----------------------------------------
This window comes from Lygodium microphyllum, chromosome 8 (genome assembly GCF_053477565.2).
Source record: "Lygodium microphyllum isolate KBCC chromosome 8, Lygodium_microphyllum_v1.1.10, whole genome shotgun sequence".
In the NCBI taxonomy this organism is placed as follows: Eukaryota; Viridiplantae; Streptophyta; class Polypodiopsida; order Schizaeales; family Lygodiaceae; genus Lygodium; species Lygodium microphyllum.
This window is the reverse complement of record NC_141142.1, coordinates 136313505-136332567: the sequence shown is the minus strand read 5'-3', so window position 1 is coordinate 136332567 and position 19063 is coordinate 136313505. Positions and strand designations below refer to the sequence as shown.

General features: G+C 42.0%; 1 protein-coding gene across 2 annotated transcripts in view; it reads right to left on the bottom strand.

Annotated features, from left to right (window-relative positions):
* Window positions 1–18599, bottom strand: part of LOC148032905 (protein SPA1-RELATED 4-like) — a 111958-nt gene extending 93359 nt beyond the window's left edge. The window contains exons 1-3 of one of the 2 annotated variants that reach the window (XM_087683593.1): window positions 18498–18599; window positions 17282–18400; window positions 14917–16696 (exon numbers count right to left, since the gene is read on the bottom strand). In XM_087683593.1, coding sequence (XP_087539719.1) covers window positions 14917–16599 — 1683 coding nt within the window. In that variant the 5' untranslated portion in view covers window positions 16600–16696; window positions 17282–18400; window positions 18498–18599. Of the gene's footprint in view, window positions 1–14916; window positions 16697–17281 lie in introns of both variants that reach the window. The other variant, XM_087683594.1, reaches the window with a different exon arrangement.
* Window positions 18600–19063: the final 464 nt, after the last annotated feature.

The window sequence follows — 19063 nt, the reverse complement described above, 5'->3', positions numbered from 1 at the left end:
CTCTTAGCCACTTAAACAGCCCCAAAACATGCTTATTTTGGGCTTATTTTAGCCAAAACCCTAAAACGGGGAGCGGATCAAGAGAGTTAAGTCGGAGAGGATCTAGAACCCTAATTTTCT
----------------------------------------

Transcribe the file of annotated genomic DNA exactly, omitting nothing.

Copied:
This window comes from Lygodium microphyllum, chromosome 8 (genome assembly GCF_053477565.2).
Source record: "Lygodium microphyllum isolate KBCC chromosome 8, Lygodium_microphyllum_v1.1.10, whole genome shotgun sequence".
In the NCBI taxonomy this organism is placed as follows: Eukaryota; Viridiplantae; Streptophyta; class Polypodiopsida; order Schizaeales; family Lygodiaceae; genus Lygodium; species Lygodium microphyllum.
This window is the reverse complement of record NC_141142.1, coordinates 136313505-136332567: the sequence shown is the minus strand read 5'-3', so window position 1 is coordinate 136332567 and position 19063 is coordinate 136313505. Positions and strand designations below refer to the sequence as shown.

General features: G+C 42.0%; 1 protein-coding gene across 2 annotated transcripts in view; it reads right to left on the bottom strand.

Annotated features, from left to right (window-relative positions):
* Window positions 1–18599, bottom strand: part of LOC148032905 (protein SPA1-RELATED 4-like) — a 111958-nt gene extending 93359 nt beyond the window's left edge. The window contains exons 1-3 of one of the 2 annotated variants that reach the window (XM_087683593.1): window positions 18498–18599; window positions 17282–18400; window positions 14917–16696 (exon numbers count right to left, since the gene is read on the bottom strand). In XM_087683593.1, coding sequence (XP_087539719.1) covers window positions 14917–16599 — 1683 coding nt within the window. In that variant the 5' untranslated portion in view covers window positions 16600–16696; window positions 17282–18400; window positions 18498–18599. Of the gene's footprint in view, window positions 1–14916; window positions 16697–17281 lie in introns of both variants that reach the window. The other variant, XM_087683594.1, reaches the window with a different exon arrangement.
* Window positions 18600–19063: the final 464 nt, after the last annotated feature.

The window sequence follows — 19063 nt, the reverse complement described above, 5'->3', positions numbered from 1 at the left end:
CTCTTAGCCACTTAAACAGCCCCAAAACATGCTTATTTTGGGCTTATTTTAGCCAAAACCCTAAAACGGGGAGCGGATCAAGAGAGTTAAGTCGGAGAGGATCTAGAACCCTAATTTTCT